A Beginner’s Guide to Ageing Disgracefully

A Beginner’s Guide to Ageing Disgracefully

Joanna Nell, author of The Single Ladies of Jacaranda Retirement Village, reveals why she chose to write about an older protagonist, debunks some of the stereotypes of ageing and introduces ‘Women in Their Prime’.

When I first met my heroine Peggy Smart ­– or at least the ceramic sculpture that inspired the character – she was ready for a swim. Oblivious to the tendrils of grey hair escaping from her cap and the cheese-wiring elastic of her bathing costume, there was an unmistakable twinkle in her eye.

I had a vision of my grandmother standing at the bay window in her panty girdle, laughing and showing off her wonderful legs to the neighbours. My mother’s mother was a blue-rinsed bundle of fun who still wore high heels in her wheelchair. I dedicated The Single Ladies of Jacaranda Retirement Village to her and my always nattily-dressed grandfather, both wonderful role models for ageing.

Many years later when I became a GP, I was drawn to the stoic wit and wisdom of the elderly, and loved listening as they told their incredible life stories. During my regular visits to retirement villages and aged care facilities, I discovered many positive seniors full of vim and vigour, who were busy defying the conventions of ageing.

For some reason, women are judged more harshly than men if they don’t act their age. In ‘ageing gracefully’ older women are expected to be sober, respectable and very sensible. They must refrain from swearing or flirting, and keep their clothes on at all times, so as not to upset the young folk. Fiction invariably assigns older women the role of village busybody, evil stepmother or cookie-baking grandma.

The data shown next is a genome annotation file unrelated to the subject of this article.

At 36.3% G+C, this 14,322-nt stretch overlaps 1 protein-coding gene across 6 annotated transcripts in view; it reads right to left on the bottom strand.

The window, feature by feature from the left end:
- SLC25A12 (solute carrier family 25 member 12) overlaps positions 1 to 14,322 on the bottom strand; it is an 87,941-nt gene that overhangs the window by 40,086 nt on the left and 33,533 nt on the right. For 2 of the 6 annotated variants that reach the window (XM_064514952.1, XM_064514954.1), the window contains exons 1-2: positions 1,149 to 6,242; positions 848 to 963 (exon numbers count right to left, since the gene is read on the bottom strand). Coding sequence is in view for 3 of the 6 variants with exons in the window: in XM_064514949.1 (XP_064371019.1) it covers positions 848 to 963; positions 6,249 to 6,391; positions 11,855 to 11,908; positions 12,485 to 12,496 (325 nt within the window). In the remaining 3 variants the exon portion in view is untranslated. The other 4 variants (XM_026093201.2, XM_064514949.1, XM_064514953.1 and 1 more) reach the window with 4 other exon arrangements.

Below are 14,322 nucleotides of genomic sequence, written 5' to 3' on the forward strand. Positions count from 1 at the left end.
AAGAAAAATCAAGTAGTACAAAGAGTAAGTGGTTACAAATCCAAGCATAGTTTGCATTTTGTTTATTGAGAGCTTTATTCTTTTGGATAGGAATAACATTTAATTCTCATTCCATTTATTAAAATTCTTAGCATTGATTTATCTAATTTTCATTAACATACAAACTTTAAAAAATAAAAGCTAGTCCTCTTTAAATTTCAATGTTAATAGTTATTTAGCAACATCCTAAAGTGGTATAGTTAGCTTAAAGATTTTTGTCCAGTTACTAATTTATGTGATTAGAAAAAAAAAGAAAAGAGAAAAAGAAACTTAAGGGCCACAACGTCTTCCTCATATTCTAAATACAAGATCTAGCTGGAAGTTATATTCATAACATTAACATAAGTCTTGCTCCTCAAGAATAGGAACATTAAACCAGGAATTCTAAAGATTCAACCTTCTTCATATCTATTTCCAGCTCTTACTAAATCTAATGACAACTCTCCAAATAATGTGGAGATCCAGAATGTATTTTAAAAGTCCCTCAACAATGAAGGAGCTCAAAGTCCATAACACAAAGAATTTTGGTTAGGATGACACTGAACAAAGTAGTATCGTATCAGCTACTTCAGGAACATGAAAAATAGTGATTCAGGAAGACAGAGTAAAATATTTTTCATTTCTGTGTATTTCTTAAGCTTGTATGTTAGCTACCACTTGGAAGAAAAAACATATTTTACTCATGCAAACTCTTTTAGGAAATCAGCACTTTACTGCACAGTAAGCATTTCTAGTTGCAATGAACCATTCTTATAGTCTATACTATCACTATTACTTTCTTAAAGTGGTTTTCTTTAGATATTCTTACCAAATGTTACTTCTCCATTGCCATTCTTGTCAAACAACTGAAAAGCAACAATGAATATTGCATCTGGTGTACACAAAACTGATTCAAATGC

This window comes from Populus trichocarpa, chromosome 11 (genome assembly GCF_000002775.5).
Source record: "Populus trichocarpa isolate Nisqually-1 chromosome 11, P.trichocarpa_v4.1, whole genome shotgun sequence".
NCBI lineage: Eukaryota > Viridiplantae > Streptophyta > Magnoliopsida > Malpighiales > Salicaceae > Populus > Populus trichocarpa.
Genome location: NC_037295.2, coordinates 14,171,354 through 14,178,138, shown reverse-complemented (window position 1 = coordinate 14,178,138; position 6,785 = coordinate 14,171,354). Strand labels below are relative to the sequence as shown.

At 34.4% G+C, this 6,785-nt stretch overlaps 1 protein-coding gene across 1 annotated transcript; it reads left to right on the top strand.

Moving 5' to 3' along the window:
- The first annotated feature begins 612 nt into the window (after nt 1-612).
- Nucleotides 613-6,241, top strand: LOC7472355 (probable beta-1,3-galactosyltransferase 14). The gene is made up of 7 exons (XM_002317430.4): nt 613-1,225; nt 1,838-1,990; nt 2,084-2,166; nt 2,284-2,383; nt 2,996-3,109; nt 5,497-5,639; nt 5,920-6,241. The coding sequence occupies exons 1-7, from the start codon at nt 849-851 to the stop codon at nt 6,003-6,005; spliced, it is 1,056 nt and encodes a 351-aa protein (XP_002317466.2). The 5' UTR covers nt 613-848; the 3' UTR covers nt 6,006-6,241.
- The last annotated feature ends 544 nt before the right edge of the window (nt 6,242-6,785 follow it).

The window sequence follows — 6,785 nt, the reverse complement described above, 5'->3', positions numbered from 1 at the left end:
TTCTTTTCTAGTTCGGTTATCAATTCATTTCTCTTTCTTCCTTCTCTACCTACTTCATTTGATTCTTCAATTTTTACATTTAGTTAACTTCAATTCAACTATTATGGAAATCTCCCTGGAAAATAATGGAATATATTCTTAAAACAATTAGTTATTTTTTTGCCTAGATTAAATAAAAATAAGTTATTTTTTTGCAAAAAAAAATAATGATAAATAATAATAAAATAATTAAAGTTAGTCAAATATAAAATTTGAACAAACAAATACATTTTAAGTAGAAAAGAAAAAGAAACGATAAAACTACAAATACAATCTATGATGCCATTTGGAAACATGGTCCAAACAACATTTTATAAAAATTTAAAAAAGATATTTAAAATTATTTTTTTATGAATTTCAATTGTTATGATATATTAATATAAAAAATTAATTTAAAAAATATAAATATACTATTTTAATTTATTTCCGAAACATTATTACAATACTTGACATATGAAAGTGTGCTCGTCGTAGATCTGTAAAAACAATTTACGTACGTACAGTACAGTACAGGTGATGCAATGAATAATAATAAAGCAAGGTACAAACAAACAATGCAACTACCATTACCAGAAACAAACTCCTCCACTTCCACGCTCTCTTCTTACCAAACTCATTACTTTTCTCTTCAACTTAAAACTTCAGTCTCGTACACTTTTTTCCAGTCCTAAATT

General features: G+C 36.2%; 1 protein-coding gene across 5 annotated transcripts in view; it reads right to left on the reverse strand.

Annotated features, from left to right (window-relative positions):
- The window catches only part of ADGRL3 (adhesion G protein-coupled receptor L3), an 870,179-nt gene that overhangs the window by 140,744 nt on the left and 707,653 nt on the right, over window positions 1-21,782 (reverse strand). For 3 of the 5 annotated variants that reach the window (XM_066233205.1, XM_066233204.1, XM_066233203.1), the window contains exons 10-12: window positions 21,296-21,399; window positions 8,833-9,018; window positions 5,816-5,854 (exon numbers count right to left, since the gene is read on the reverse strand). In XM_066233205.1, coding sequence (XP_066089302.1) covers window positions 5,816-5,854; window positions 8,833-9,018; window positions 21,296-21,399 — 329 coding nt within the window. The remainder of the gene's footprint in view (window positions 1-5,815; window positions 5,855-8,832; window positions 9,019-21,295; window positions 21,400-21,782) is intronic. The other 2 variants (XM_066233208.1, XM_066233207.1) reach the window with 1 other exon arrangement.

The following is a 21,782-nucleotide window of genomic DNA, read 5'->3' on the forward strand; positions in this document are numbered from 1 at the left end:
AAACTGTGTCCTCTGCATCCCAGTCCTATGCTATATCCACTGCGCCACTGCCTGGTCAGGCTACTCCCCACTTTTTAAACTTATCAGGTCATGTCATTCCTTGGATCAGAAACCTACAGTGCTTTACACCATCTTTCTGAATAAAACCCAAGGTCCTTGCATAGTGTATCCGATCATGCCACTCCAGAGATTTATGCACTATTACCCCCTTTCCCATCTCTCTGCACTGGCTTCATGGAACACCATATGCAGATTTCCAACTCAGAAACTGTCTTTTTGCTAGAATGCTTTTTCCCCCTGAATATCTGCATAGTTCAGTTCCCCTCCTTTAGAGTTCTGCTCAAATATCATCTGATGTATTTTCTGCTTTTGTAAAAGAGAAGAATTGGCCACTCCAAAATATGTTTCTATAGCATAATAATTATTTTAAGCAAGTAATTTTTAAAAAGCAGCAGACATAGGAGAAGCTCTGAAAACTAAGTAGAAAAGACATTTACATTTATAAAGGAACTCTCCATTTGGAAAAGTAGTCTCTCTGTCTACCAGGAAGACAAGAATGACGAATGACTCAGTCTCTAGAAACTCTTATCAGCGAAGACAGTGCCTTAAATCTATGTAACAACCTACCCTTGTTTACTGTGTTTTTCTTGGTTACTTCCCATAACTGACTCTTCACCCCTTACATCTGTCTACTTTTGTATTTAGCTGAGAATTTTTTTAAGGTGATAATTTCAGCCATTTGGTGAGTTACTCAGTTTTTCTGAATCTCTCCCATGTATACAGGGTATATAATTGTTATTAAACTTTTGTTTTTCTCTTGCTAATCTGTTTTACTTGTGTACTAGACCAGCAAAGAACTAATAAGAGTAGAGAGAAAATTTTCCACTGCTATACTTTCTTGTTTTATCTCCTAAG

I believe these stereotypes devalue women, who have to contend with both ageism and sexism. Susan Sontag described this “double standard of ageing” in which women are penalised more than men for simply getting old. She also pointed out that by trying to defy ageing rather than embracing it, women are inadvertently reinforcing this double standard. The multi-billion dollar anti-ageing industry – the so-called ‘fight’ against ageing – is testament to the pressure women feel to resist nature. Quite unfairly, society expects women to stay looking youthful for as long as possible and then conveniently disappear. Many women will recognise the invisibility that comes as a free gift-with-purchase at menopause, or feel peer pressured into wear beige once they retire.

Luckily times are changing and an increasing number of women like style icon Iris Apfel, now in her nineties, refuse to accept the dress code. Indeed, women often find the post-childrearing years quite liberating, as their biological clocks fast-forward to Happy Hour. Although ageing undoubtedly comes with its fair share of challenges, women often discover a more authentic version of themselves later in life. I wonder if that’s why it’s called ‘growing’ older. Far from being what the French might discreetly call ‘women of a certain age’, I prefer the term ‘women in their prime’.

There are countless older women who embrace this exciting new phase by studying, travelling, jumping out of aeroplanes or taking scandalously young lovers. For the record, I’m terrified of heights and married my toy-boy several years ago, so my own new chapter involved writing a novel, something I was too timid and self-conscious to do when I was younger.